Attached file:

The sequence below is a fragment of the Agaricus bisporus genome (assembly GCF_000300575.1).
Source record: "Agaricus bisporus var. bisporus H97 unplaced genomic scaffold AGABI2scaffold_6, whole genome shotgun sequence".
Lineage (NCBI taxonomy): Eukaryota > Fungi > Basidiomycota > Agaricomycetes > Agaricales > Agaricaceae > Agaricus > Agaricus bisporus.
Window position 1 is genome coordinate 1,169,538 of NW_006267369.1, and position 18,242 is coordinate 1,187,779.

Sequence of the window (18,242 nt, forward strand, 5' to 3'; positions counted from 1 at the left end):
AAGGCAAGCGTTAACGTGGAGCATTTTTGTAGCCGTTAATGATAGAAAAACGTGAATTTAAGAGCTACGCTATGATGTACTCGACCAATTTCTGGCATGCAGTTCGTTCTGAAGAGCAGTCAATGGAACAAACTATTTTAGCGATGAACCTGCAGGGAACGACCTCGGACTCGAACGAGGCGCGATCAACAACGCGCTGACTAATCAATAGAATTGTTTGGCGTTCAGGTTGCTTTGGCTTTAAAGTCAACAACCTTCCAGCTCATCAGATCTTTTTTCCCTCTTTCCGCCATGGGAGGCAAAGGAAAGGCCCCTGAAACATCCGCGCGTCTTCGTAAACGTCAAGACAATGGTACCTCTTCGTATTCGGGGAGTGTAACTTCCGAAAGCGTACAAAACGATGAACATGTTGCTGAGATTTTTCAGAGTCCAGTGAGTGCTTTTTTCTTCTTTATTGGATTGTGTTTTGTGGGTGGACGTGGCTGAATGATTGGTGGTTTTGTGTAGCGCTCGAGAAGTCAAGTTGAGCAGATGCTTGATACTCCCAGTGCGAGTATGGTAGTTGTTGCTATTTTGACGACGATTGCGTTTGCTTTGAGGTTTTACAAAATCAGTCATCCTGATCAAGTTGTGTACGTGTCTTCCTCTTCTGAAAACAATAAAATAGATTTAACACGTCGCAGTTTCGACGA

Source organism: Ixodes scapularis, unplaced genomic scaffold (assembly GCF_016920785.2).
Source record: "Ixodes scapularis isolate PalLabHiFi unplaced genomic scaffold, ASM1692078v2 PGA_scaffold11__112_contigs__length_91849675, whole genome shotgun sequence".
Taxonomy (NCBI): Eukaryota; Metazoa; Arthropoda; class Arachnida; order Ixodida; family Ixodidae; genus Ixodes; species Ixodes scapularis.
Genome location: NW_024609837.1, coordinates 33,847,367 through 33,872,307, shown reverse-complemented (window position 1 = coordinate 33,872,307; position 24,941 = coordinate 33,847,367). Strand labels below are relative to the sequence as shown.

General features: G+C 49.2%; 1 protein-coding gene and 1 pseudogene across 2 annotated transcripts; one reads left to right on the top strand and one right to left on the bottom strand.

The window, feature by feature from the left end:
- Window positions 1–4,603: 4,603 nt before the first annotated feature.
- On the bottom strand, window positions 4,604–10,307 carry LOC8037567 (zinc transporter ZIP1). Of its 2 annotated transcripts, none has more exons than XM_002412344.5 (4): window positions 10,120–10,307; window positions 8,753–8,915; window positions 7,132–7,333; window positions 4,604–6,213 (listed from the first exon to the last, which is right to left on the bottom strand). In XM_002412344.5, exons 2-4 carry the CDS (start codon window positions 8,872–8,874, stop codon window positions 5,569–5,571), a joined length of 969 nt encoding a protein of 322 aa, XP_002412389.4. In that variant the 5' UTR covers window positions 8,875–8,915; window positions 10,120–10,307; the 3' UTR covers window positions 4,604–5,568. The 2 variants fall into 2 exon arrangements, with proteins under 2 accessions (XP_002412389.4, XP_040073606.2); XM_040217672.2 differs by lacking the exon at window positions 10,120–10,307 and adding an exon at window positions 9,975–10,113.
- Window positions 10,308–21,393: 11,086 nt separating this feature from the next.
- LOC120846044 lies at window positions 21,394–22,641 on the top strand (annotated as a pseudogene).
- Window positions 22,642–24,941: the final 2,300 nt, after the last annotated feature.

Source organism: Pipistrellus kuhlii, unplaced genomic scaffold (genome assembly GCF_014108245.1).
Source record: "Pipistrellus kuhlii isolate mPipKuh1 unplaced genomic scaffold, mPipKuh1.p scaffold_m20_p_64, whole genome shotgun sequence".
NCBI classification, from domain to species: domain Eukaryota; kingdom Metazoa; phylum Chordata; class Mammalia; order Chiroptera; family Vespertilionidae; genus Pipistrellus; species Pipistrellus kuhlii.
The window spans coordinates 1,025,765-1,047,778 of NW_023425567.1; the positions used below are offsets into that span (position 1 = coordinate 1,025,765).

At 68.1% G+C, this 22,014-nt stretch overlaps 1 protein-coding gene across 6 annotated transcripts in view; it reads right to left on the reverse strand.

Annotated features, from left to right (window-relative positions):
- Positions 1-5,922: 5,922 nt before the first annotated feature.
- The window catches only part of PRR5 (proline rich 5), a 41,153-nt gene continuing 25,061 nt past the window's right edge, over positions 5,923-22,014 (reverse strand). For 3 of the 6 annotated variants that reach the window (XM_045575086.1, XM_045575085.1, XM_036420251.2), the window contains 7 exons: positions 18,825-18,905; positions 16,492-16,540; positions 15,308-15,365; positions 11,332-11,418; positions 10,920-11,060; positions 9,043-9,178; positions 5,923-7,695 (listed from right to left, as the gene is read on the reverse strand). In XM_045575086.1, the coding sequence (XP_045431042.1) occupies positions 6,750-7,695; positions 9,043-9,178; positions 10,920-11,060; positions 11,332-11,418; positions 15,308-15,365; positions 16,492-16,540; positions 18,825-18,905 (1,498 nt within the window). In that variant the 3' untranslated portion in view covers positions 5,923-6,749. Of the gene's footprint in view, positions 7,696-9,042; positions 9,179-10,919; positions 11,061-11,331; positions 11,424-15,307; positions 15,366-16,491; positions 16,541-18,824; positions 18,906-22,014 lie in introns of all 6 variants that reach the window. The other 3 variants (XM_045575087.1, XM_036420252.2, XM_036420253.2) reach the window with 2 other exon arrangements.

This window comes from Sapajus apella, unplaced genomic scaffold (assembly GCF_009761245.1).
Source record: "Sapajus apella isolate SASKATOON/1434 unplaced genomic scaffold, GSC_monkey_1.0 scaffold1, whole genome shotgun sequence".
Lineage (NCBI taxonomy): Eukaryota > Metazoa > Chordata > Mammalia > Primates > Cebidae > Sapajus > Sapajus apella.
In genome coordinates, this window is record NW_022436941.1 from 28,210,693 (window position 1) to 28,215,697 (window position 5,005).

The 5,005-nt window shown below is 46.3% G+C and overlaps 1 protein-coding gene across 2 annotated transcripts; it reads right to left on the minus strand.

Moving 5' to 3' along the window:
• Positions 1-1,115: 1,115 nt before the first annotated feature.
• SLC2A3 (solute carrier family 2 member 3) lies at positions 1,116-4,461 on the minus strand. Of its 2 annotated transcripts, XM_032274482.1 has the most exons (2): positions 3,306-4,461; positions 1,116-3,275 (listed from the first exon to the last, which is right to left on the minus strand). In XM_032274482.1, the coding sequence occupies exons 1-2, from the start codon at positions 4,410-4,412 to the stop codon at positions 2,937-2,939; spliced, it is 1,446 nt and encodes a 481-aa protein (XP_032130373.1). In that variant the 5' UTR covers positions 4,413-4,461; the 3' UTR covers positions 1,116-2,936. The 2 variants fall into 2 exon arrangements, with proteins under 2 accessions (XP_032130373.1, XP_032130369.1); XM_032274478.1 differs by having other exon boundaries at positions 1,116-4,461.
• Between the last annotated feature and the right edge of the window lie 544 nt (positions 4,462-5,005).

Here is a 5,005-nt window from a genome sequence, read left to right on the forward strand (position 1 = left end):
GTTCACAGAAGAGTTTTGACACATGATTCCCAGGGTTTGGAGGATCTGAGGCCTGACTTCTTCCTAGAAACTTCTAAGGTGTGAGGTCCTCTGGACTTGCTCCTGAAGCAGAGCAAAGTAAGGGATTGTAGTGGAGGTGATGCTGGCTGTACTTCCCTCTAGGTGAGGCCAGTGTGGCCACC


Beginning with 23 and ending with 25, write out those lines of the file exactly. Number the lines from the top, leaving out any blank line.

Annotated features, from left to right (window-relative positions):
- Positions 1-5,922: 5,922 nt before the first annotated feature.
- The window catches only part of PRR5 (proline rich 5), a 41,153-nt gene continuing 25,061 nt past the window's right edge, over positions 5,923-22,014 (reverse strand). For 3 of the 6 annotated variants that reach the window (XM_045575086.1, XM_045575085.1, XM_036420251.2), the window contains 7 exons: positions 18,825-18,905; positions 16,492-16,540; positions 15,308-15,365; positions 11,332-11,418; positions 10,920-11,060; positions 9,043-9,178; positions 5,923-7,695 (listed from right to left, as the gene is read on the reverse strand). In XM_045575086.1, the coding sequence (XP_045431042.1) occupies positions 6,750-7,695; positions 9,043-9,178; positions 10,920-11,060; positions 11,332-11,418; positions 15,308-15,365; positions 16,492-16,540; positions 18,825-18,905 (1,498 nt within the window). In that variant the 3' untranslated portion in view covers positions 5,923-6,749. Of the gene's footprint in view, positions 7,696-9,042; positions 9,179-10,919; positions 11,061-11,331; positions 11,424-15,307; positions 15,366-16,491; positions 16,541-18,824; positions 18,906-22,014 lie in introns of all 6 variants that reach the window. The other 3 variants (XM_045575087.1, XM_036420252.2, XM_036420253.2) reach the window with 2 other exon arrangements.